We know from Deut 8:18 that it is God who gives us our very ability to acquire things. From 1 Tim 6:17 we are reminded that it is ultimately God who gives us things to enjoy. With gratitude we understand that we receive not because we are entitled but because we are blessed. With gratitude, we see the blessing in every opportunity and in every circumstance. With gratitude, we think less of the lacks of life and become more appreciative of what we have. With gratitude, we see the right value to things and life. With gratitude, we put our efforts into more worthwhile pursuits. With gratitude, there is contentment at whatever stage and “level of living” we may be in.

Honoring God is the goal.

Yes, a better life is what we desire but we put our life purpose at the top of the list: “to declare the praise of Him.” (1 Peter 2:9). 1 Cor 10:31 encourages us to do everything for the glory of God.   The pleasure and honor of God is one thing that separates the Christian worker from others who do not have a relationship with God. The child of God puts in good work regardless of the nature of the task. The child of God is pleased to do the work regardless of the nature of the task. The child of God is able to maintain this positivity and drive because the purpose is the same, to bring a smile on God’s face whatever he may be doing.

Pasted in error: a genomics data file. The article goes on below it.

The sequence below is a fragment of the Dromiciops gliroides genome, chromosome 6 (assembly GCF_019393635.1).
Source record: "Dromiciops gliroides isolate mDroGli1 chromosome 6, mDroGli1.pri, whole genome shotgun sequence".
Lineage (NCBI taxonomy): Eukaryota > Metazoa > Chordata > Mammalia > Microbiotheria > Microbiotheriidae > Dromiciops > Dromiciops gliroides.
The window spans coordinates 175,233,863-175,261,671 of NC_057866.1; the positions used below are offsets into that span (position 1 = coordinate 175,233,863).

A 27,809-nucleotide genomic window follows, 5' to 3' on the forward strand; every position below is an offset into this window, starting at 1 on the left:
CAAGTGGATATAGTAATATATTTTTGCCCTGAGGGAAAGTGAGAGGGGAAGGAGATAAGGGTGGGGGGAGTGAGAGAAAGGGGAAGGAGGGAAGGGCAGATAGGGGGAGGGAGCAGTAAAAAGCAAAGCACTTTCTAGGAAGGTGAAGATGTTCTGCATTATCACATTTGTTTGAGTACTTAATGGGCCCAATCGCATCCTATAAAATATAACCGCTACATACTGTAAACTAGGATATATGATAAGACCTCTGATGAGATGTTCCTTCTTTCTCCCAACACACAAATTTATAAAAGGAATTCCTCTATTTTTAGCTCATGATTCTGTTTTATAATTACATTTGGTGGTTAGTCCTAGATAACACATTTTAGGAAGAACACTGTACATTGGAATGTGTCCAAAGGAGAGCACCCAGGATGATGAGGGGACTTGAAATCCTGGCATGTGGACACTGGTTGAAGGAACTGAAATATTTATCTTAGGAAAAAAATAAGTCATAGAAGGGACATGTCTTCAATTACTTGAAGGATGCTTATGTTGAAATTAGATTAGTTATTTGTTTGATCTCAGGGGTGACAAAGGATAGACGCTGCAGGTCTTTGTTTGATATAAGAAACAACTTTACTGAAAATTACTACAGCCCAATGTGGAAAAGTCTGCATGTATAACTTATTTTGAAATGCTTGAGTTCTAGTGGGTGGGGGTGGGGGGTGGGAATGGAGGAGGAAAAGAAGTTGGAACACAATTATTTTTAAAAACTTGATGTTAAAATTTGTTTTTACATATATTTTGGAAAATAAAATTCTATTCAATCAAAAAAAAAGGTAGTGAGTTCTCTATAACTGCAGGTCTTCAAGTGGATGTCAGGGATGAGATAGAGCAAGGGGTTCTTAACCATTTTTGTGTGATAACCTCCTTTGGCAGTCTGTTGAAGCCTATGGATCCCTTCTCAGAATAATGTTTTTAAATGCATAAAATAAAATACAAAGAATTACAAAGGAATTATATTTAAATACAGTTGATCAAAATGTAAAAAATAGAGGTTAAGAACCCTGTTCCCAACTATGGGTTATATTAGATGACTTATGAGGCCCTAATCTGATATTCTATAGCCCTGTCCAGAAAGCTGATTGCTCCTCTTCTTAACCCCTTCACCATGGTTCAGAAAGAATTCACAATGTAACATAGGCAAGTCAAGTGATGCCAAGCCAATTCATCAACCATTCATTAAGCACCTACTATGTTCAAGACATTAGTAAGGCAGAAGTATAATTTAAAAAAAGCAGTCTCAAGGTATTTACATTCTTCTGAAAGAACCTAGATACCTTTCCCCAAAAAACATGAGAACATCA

2 Cor 8:21 also instructs us towards “providing for honest things, not only in the sight of the Lord, but also in the sight of men.” This means that when we work we must work rightly. We must do work that brings validity to God’s reputation. From Old Testament times, God has been assuring His people that those who trust Him and live a life of obedience will “prosper in their work and in whatever they put their hand to.” (Deut. 15:10). His promise is not always wealth for all people. But His promise is always fruit for every Christian’s hard work. God honors those who honor Him. (1 Samuel 2:30). What is done for His honor and pleasure will never be in vain.

Take Joy.

A better life is a healthy goal. It is a right goal. But in one’s quest for a better life, the Christian must remember to stay content, to keep God center, and most importantly, to enjoy the life he has now.


What do you think?

627 Points

Written by Ana Menez

I serve with a training & equipping organization. I am also a freelance writer and I take great interest in writing and sharing growth resources. Reading is one of my great loves. I love it for all its fresh insights and points of view that help as I consider issues relevant to my faith life.

One Comment

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  1. I agree. As a non American I’ve always found the American dream profoundly unchristian. The mark of a Christian nation would be taking care of all members, sharing, caring, the strong helping the weak, a welfare state comes much closer to the Christian ideal. The early disciples had “all things common and sold their possessions and goods and parted them to all that had need” – the opposite of the American dream. Does that in fact sound like communism? lol! Well it would if they didn’t take God out of the equasion.